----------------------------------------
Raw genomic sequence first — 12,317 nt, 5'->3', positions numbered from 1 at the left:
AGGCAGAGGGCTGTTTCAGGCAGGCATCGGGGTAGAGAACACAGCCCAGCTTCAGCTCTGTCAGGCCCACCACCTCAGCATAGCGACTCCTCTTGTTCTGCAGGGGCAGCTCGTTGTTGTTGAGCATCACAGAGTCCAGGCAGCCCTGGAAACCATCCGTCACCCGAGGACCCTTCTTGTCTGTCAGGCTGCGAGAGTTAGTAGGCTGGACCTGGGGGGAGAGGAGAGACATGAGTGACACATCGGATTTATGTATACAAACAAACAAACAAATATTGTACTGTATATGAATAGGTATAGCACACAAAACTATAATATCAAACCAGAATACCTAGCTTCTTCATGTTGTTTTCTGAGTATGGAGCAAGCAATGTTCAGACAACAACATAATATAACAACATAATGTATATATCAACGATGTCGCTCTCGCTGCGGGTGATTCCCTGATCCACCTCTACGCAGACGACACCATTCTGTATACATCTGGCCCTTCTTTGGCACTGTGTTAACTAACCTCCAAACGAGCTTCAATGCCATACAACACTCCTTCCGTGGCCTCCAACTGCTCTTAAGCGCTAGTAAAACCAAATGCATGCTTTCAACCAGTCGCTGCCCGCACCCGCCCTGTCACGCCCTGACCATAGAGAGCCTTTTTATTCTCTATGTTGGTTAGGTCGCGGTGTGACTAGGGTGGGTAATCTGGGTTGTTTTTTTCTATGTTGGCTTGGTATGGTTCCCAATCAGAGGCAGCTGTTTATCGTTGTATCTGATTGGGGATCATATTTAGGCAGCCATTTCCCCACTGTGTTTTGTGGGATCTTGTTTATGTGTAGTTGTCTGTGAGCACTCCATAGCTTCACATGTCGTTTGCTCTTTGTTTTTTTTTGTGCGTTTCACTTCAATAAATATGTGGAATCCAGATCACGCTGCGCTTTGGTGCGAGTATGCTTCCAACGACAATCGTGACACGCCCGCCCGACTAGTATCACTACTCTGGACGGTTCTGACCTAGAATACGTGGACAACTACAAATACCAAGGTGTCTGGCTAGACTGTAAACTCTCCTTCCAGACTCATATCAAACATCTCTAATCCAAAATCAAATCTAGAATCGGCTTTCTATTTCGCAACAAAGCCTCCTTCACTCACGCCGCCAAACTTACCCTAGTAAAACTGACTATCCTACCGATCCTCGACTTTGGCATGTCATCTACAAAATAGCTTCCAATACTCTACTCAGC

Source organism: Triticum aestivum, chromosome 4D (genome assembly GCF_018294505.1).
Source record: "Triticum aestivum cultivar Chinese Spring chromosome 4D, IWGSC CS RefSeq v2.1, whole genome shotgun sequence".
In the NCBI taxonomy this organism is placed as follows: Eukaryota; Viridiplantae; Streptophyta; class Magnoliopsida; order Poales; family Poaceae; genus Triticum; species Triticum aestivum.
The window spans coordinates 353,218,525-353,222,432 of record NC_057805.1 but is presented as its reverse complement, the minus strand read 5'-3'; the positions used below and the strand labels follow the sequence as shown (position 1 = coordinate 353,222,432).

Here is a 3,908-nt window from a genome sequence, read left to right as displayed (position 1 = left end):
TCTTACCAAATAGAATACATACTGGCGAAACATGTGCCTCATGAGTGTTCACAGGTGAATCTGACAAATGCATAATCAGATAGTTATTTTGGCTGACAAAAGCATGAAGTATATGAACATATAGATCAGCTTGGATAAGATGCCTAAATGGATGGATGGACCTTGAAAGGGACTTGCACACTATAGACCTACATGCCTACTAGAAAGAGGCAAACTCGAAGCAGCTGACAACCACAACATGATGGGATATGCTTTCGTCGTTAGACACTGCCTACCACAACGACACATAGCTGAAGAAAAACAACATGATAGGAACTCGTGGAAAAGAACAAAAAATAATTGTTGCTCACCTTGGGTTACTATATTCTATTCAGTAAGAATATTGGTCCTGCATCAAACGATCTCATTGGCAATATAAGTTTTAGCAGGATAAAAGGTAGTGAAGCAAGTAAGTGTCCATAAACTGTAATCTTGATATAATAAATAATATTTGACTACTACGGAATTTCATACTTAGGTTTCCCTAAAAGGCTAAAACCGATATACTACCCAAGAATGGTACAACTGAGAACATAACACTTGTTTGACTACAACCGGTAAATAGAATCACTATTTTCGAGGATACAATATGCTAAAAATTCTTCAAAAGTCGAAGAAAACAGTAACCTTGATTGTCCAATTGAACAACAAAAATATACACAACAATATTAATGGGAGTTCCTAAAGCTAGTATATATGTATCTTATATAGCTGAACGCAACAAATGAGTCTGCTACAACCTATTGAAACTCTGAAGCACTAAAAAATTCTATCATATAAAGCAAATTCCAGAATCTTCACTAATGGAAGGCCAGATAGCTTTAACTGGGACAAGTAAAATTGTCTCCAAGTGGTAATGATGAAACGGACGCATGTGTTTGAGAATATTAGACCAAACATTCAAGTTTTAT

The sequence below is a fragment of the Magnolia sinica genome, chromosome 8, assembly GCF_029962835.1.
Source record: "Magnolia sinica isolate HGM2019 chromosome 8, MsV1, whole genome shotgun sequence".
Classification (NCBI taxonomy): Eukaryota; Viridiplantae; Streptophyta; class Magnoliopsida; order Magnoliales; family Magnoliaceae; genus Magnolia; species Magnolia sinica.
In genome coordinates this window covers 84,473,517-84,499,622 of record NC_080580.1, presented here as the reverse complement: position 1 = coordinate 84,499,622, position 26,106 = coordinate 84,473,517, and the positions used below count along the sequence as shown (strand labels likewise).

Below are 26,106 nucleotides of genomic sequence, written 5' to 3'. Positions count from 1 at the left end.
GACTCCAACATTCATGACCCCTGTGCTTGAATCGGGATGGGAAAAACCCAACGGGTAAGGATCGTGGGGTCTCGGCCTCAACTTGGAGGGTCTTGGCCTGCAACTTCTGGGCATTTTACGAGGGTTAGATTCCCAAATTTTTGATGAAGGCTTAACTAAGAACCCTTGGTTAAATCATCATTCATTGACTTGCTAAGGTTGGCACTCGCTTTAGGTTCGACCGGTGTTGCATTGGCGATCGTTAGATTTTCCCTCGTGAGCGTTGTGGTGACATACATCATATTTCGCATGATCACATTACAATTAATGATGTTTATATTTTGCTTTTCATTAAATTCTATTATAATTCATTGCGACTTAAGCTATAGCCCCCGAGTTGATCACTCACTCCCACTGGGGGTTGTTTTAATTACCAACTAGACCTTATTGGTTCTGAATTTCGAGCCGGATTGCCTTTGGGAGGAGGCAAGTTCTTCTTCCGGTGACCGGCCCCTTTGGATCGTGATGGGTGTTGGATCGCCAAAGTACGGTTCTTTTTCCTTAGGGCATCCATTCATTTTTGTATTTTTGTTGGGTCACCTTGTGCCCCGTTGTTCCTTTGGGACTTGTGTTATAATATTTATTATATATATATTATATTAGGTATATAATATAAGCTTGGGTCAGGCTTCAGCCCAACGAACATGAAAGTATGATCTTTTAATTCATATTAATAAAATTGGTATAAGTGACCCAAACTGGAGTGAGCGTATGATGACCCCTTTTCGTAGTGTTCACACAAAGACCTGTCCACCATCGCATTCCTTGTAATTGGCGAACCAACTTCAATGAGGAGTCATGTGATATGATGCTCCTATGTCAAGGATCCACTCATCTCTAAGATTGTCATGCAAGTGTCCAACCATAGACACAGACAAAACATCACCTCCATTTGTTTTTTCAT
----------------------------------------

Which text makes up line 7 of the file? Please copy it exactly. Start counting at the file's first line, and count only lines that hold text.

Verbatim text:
Here is a 3,908-nt window from a genome sequence, read left to right as displayed (position 1 = left end):